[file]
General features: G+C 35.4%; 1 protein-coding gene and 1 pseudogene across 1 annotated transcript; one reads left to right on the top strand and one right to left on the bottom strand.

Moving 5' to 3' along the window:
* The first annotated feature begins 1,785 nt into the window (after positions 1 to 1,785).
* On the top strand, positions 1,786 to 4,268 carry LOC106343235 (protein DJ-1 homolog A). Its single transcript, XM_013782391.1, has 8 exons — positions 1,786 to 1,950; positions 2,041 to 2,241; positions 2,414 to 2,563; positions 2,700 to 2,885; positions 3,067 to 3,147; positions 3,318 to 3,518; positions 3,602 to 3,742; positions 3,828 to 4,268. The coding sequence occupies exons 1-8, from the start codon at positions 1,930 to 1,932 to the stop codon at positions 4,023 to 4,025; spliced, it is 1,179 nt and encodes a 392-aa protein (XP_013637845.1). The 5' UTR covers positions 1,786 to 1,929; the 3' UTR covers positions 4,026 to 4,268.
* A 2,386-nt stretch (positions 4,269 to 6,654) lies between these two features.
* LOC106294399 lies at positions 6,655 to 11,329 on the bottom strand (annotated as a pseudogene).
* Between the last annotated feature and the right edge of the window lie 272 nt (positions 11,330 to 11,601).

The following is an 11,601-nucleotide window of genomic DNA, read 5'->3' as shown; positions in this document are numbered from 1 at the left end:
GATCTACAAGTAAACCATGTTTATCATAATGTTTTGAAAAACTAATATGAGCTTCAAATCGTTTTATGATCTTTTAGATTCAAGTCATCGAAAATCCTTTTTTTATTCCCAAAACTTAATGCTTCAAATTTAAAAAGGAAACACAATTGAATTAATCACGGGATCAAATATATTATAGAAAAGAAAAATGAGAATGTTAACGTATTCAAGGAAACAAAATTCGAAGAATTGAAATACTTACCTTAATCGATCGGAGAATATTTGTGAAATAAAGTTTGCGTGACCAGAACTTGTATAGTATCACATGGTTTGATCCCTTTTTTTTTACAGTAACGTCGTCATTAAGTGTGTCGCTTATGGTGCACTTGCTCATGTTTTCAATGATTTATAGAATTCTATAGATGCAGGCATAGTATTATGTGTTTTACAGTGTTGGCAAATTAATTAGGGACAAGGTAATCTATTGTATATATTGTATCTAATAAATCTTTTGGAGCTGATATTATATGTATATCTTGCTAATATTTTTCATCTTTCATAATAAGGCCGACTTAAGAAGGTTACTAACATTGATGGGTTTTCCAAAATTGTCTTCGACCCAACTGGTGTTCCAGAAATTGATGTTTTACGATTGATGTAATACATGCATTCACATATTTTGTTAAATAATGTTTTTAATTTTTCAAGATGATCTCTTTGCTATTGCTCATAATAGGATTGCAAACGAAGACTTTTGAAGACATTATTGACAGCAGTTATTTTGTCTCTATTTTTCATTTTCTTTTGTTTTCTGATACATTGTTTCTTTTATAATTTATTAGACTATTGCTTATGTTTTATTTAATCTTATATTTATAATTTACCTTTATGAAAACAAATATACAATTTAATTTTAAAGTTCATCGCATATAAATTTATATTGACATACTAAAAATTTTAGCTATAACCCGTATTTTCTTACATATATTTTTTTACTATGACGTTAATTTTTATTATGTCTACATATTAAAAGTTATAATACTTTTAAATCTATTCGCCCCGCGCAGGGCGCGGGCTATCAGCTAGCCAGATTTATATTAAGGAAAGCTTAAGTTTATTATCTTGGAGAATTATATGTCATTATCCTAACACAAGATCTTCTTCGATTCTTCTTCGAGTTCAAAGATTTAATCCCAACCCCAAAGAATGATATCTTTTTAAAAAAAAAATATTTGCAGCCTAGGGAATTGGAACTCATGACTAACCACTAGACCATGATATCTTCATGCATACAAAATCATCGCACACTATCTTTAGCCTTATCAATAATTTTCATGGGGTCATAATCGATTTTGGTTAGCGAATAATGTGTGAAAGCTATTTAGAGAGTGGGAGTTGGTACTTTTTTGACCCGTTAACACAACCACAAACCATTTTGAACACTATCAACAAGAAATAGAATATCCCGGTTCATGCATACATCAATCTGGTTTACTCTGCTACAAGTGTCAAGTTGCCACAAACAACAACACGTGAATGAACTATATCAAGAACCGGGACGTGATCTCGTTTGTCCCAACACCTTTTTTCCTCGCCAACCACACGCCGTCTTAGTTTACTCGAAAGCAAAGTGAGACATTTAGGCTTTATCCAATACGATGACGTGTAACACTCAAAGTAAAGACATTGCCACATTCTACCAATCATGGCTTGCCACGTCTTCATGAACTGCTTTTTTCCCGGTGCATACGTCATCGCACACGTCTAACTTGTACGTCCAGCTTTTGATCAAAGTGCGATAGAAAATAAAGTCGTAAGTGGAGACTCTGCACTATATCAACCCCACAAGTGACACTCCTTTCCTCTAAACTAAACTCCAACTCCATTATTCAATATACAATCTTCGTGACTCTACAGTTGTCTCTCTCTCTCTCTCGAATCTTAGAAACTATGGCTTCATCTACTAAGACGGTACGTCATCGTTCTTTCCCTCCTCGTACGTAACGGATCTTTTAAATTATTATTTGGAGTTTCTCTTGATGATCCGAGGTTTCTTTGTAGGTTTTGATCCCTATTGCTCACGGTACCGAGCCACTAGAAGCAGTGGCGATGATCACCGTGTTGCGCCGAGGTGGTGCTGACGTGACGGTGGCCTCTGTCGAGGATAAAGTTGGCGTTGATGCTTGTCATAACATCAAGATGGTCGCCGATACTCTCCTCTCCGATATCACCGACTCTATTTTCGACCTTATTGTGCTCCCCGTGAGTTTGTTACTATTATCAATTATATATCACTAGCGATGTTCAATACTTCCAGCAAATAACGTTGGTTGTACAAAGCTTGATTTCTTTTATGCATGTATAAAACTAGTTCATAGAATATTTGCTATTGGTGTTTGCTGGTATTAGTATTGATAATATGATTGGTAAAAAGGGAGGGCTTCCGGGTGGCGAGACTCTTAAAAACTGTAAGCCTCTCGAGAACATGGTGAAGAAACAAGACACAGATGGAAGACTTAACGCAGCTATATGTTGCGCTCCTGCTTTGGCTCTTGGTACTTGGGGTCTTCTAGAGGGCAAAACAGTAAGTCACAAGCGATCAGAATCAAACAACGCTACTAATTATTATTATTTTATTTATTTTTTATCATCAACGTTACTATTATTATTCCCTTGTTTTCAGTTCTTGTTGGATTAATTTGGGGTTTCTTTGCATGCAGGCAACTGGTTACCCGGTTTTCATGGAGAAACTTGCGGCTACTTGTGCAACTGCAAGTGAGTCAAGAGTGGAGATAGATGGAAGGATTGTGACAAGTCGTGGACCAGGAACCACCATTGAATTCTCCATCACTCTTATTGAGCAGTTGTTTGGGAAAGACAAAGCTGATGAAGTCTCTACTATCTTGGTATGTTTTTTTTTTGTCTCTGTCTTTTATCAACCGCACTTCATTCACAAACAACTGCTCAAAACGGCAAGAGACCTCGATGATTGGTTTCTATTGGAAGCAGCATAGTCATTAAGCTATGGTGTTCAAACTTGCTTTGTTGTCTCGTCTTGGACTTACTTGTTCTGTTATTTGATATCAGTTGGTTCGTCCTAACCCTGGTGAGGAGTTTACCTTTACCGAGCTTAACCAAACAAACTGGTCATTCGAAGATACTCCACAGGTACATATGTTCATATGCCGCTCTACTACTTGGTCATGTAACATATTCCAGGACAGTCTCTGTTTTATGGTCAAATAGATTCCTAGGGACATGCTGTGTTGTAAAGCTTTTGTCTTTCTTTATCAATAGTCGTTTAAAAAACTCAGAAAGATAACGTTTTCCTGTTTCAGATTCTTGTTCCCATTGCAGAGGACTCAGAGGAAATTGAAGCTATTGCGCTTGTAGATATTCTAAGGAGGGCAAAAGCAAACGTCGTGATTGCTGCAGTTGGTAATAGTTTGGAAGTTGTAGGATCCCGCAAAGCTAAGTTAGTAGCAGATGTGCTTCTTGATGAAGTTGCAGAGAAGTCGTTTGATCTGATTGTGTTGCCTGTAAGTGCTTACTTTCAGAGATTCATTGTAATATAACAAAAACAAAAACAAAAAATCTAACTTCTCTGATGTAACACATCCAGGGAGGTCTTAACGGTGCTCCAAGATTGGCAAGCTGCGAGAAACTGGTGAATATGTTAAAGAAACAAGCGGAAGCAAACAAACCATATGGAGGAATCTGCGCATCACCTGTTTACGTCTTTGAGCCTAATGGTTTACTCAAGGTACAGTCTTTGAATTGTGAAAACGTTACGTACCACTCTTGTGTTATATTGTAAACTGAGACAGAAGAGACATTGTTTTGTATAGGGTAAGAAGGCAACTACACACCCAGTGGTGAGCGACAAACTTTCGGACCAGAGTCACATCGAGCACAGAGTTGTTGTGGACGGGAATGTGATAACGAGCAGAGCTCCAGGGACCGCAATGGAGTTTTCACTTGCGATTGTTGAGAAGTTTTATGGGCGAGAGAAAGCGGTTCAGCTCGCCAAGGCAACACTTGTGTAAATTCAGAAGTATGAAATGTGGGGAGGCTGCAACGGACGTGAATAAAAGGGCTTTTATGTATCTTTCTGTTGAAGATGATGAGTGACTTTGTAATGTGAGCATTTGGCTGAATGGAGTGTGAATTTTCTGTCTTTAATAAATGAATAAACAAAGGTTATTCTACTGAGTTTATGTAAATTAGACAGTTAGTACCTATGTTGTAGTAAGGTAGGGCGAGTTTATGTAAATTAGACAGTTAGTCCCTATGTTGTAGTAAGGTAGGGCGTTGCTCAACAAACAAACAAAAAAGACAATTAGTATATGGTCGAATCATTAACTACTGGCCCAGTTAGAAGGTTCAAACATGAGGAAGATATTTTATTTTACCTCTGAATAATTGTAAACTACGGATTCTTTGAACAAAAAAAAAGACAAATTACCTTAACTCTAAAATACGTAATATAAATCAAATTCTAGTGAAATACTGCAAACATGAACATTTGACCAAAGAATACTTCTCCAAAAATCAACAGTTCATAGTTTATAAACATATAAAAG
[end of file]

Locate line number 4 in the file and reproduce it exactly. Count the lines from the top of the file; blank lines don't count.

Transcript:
* On the top strand, positions 1,786 to 4,268 carry LOC106343235 (protein DJ-1 homolog A). Its single transcript, XM_013782391.1, has 8 exons — positions 1,786 to 1,950; positions 2,041 to 2,241; positions 2,414 to 2,563; positions 2,700 to 2,885; positions 3,067 to 3,147; positions 3,318 to 3,518; positions 3,602 to 3,742; positions 3,828 to 4,268. The coding sequence occupies exons 1-8, from the start codon at positions 1,930 to 1,932 to the stop codon at positions 4,023 to 4,025; spliced, it is 1,179 nt and encodes a 392-aa protein (XP_013637845.1). The 5' UTR covers positions 1,786 to 1,929; the 3' UTR covers positions 4,026 to 4,268.